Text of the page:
The cabruca system of planting cocoa trees under the canopy of the native forest has been in use for more than two centuries in the southern regions of Bahia, Brazil’s largest cocoa-producing state that accounts for around 60% of the country's production. Cabruca marries commercial cocoa bean production and conservation of the Atlantic rainforest.
However, illegal logging has been pinpointed as a potential threat to the system, prompting Brazil’s Chamber of Deputies to approve the final version of federal bill nº 4995/2009 on cocoa cultivation in the cabruca system this month. The proposal will be forwarded to the Brazilian Senate for final approval, after a period for appeals expires in the Chamber of Deputies.
The decision to bring order to Brazil’s predominantly sustainable cocoa bean production could benefit chocolate manufacturers searching for existing sources of sustainable cocoa, the government hoped.
Federal economic incentives
The bill grants the federal government the authority to identify and to promote cabruca regions with economic incentives. The new bill defines a cabruca cultivation system as a cocoa cultivation system that exists under the protection of at least 40 native Atlantic Forest trees that grow intermittently and are surrounded by native vegetation.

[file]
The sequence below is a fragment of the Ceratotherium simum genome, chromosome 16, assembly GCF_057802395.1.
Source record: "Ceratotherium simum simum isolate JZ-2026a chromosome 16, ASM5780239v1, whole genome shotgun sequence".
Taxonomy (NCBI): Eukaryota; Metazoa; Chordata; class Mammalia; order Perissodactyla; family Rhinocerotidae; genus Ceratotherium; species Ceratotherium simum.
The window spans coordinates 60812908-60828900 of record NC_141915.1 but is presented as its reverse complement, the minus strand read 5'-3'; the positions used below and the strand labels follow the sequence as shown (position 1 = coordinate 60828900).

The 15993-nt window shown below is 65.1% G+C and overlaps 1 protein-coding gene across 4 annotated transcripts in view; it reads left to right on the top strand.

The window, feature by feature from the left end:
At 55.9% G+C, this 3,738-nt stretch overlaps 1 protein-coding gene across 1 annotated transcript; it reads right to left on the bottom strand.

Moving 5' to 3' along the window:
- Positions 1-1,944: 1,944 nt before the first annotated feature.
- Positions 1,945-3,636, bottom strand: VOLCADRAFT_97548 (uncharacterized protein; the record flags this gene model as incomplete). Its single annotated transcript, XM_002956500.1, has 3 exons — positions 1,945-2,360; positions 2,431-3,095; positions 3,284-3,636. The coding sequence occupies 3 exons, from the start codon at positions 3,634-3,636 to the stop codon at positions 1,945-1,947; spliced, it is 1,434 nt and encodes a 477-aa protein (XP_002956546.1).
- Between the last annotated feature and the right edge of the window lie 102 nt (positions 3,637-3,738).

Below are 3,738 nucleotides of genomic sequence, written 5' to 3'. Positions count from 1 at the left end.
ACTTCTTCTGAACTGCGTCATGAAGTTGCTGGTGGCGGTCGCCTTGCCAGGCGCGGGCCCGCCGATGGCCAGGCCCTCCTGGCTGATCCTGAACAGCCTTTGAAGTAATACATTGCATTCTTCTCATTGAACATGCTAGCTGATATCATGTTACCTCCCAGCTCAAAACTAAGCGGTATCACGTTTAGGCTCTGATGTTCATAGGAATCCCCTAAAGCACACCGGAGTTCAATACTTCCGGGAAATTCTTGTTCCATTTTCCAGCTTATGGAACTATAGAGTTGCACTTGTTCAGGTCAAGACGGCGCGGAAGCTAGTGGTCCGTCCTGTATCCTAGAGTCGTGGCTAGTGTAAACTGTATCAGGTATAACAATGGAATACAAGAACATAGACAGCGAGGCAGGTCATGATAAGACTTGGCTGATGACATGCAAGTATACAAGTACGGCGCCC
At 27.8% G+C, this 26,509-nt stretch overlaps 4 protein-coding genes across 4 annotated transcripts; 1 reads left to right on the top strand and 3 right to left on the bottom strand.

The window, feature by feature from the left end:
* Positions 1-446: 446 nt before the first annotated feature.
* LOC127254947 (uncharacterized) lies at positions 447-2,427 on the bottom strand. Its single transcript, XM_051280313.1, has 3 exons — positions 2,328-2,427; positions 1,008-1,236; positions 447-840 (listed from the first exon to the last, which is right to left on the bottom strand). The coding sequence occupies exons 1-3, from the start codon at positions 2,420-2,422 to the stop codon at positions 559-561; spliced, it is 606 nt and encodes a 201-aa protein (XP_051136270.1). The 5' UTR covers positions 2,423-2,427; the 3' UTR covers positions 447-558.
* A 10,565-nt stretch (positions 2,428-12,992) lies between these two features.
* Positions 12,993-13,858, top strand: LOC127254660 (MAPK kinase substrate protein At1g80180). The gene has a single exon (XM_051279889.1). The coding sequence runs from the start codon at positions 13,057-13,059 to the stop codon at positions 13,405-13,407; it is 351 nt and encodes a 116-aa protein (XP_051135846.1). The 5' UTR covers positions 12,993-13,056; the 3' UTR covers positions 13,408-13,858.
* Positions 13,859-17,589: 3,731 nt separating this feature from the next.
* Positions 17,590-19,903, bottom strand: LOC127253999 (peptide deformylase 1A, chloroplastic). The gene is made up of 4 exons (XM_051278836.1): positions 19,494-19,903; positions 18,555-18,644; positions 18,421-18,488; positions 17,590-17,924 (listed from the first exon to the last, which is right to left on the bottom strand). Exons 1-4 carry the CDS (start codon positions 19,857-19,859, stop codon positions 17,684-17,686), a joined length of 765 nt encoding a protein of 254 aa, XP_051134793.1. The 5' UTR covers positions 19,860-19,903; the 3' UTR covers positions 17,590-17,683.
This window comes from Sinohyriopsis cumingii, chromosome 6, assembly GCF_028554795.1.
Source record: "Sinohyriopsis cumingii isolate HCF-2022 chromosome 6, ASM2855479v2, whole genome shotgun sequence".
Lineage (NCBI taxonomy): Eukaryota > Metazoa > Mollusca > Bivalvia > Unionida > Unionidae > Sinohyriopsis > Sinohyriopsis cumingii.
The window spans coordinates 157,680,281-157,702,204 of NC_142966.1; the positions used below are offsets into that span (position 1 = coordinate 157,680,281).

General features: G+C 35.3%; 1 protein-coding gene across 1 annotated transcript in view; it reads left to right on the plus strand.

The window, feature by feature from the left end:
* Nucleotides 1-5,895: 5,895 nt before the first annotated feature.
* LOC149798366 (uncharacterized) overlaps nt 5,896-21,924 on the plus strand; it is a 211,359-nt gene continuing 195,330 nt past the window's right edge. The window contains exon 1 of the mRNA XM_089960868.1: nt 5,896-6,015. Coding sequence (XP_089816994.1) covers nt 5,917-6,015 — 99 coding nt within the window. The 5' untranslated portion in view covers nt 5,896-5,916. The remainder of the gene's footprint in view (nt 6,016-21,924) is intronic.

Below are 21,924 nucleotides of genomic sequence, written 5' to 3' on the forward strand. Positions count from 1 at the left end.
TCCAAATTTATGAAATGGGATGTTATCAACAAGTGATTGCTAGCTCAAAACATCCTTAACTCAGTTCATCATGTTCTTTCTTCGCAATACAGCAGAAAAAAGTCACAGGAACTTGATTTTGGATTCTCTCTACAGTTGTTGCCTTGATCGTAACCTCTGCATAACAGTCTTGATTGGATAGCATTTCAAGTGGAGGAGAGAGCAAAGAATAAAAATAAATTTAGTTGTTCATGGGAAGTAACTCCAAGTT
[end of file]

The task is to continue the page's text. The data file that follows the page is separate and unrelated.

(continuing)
In addition to the environmental benefits for the Atlantic Rainforest, authorities hope that the new rules will also help to strengthen cocoa bean production in the country. Brazil will harvest 273,031 tonnes of cocoa in 2014, up by 4.32% from last year, according to the latest monthly report issued by Brazil’s National Institute of Geography and Statistics (IBGE). The country had 778,240 hectares of cocoa, up by 3.15% from 2013.
Bahia shelters cabruca cocoa
In a separate development, Bahia last month approved its own cabruca decree that aimed to bring order and organize cabruca cocoa cultivation in the state. The decree, officially known as Forestry Decree nº 15.180/2014, is known also as the 'cabruca decree' because of its importance for sustainable cocoa cultivation.
The Bahia decree sets up rules for identifying cabruca cultivation as a system with a minimum of 20 Atlantic Forest trees per hectare, although those systems that have less than 40 Atlantic Forest trees per hectare will not be eligible for financial incentives.
Cocoa growers in Bahia are forecast to produce 164,624 tonnes of cocoa beans this year, up by 4.12% from 2013. The total planted area in Bahia amounts to 573,101 hectares this year, up by 4.07% from the previous year.
Cristiano Santana, executive secretary for Brazil’s Cabruca Institute, told Brazilian press that the new Bahia decree would lead to a considerable increase in cocoa production and provide more flexibility in managing cabruca production. Before the decree can be implemented, new by-laws need to be approved.
Although precise data on the area of cocoa production in the cabruca system is scare, two years ago Durval Libânio, president of Brazil’s Cabruca Institute, said cabruca accounts for 368,000 hectares in Brazil, including 340,000 hectares in Bahia alone.